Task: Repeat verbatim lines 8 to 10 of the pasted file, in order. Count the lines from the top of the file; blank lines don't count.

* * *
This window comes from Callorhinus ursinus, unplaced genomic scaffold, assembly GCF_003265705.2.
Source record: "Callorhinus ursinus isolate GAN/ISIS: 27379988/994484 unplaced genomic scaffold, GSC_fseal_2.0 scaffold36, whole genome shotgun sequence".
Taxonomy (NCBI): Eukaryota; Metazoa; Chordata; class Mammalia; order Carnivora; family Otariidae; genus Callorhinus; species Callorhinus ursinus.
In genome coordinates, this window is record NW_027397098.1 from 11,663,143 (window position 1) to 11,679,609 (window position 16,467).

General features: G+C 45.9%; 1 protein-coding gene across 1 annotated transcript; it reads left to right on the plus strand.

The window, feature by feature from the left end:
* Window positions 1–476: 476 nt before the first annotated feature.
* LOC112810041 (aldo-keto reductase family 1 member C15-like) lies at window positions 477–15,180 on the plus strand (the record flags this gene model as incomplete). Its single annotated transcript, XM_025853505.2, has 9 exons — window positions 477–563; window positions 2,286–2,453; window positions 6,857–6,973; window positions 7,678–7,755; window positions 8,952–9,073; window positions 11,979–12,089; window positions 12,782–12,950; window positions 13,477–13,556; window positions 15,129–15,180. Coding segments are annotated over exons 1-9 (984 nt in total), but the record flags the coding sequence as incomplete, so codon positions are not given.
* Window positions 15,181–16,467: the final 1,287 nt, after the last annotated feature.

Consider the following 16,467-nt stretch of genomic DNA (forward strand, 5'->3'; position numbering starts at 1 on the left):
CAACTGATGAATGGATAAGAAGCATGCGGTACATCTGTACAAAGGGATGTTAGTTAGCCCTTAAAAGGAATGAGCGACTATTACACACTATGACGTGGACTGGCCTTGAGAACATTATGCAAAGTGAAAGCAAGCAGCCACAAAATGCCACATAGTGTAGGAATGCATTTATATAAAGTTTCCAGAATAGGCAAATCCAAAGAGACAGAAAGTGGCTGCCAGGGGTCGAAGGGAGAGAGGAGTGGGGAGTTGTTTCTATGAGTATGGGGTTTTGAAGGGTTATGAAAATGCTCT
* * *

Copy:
* LOC112810041 (aldo-keto reductase family 1 member C15-like) lies at window positions 477–15,180 on the plus strand (the record flags this gene model as incomplete). Its single annotated transcript, XM_025853505.2, has 9 exons — window positions 477–563; window positions 2,286–2,453; window positions 6,857–6,973; window positions 7,678–7,755; window positions 8,952–9,073; window positions 11,979–12,089; window positions 12,782–12,950; window positions 13,477–13,556; window positions 15,129–15,180. Coding segments are annotated over exons 1-9 (984 nt in total), but the record flags the coding sequence as incomplete, so codon positions are not given.
* Window positions 15,181–16,467: the final 1,287 nt, after the last annotated feature.

Consider the following 16,467-nt stretch of genomic DNA (forward strand, 5'->3'; position numbering starts at 1 on the left):